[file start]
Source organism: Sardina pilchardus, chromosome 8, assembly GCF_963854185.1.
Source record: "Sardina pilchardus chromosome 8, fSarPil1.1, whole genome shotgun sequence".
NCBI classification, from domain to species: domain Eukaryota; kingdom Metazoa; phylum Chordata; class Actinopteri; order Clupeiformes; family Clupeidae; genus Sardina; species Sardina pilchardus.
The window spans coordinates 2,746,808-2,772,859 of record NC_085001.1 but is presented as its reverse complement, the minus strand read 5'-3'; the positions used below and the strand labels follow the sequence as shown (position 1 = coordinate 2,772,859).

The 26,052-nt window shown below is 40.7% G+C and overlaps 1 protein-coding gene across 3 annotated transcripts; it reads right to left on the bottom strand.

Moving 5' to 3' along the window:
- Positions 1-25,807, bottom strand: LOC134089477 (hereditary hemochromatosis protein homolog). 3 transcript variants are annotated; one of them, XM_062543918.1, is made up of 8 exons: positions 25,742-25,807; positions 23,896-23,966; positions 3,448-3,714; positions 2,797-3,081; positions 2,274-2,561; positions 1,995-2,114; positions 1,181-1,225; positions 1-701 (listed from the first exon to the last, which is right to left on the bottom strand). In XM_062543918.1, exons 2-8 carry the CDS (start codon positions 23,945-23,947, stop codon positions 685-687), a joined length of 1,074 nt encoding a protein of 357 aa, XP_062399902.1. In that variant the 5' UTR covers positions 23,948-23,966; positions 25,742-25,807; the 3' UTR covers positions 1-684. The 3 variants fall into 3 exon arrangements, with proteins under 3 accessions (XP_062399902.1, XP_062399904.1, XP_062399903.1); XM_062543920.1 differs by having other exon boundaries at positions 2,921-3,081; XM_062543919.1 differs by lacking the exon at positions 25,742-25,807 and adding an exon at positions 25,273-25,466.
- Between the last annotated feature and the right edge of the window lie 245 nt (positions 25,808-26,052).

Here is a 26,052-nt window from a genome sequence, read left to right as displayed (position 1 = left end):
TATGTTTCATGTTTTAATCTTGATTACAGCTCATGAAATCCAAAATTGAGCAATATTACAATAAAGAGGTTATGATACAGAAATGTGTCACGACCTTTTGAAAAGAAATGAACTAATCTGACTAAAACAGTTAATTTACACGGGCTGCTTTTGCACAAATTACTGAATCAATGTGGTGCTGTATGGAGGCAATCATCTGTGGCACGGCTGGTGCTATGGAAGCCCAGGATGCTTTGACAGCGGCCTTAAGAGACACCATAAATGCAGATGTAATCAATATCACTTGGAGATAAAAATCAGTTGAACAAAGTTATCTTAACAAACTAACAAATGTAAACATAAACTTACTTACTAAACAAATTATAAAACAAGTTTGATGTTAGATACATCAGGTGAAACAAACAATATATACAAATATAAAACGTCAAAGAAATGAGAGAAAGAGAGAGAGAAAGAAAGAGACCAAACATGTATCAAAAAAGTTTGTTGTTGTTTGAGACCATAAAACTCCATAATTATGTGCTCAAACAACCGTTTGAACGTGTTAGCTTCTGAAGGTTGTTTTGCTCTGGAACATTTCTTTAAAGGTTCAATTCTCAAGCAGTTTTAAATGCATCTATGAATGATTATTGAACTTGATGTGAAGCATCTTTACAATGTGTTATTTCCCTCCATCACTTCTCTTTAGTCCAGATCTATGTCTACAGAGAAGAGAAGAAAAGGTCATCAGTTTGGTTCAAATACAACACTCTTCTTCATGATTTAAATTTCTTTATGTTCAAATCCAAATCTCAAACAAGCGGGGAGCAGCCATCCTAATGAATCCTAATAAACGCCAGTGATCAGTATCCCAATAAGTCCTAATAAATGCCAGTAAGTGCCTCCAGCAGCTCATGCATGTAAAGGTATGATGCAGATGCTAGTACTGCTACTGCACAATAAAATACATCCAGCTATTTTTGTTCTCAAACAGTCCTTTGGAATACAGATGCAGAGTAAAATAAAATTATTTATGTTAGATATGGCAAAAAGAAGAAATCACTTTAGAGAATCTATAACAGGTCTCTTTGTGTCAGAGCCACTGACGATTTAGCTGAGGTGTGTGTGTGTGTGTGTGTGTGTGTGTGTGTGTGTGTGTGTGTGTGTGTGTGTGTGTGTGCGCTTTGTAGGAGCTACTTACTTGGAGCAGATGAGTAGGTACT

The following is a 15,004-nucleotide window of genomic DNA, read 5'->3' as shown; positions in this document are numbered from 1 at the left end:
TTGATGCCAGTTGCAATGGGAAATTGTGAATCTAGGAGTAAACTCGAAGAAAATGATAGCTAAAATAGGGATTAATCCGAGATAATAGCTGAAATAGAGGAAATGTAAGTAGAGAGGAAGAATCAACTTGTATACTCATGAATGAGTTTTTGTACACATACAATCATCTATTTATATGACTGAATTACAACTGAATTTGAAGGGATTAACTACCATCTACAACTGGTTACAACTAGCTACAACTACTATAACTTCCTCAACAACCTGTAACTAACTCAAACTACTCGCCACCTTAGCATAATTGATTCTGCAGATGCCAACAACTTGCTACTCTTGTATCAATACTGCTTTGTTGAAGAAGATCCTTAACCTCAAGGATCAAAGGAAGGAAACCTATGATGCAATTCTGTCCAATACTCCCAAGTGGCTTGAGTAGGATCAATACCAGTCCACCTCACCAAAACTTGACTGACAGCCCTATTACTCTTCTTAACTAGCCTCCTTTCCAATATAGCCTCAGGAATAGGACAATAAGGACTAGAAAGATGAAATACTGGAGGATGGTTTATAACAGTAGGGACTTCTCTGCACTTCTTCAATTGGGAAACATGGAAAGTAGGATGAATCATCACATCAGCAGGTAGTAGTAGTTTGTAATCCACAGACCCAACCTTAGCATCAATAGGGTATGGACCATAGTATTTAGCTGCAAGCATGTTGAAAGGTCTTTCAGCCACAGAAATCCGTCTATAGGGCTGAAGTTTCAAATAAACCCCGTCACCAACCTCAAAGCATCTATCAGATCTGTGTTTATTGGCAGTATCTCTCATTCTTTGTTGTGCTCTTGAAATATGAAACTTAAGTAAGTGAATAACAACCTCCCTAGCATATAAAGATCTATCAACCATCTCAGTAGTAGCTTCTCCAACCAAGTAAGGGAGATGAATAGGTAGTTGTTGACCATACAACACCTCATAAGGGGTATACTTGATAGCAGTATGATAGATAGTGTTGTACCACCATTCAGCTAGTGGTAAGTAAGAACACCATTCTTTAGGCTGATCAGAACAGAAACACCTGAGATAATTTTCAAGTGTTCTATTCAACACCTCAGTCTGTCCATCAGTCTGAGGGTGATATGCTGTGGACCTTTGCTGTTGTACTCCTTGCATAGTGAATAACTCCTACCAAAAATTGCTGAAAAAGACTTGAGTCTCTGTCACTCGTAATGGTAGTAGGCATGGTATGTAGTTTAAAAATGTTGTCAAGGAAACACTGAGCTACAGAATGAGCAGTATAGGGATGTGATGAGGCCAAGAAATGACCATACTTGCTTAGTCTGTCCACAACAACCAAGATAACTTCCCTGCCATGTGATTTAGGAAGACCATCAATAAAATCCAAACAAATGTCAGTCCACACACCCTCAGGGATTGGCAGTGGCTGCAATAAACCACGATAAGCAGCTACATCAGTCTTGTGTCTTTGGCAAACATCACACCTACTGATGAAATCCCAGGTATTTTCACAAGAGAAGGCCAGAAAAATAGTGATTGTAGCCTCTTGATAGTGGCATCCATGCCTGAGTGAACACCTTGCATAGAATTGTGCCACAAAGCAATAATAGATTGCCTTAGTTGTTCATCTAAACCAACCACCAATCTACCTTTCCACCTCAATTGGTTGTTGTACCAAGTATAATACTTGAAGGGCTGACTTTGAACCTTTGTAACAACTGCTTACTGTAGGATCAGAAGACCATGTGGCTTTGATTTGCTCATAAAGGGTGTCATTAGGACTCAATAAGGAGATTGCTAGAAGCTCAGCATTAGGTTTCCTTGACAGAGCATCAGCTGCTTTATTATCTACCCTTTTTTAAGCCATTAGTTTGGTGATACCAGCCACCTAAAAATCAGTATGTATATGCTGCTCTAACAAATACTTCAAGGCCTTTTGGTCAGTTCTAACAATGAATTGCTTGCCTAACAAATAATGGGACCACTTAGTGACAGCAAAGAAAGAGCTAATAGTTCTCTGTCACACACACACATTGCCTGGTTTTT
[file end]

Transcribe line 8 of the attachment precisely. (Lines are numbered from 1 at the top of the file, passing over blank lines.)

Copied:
- Between the last annotated feature and the right edge of the window lie 245 nt (positions 25,808-26,052).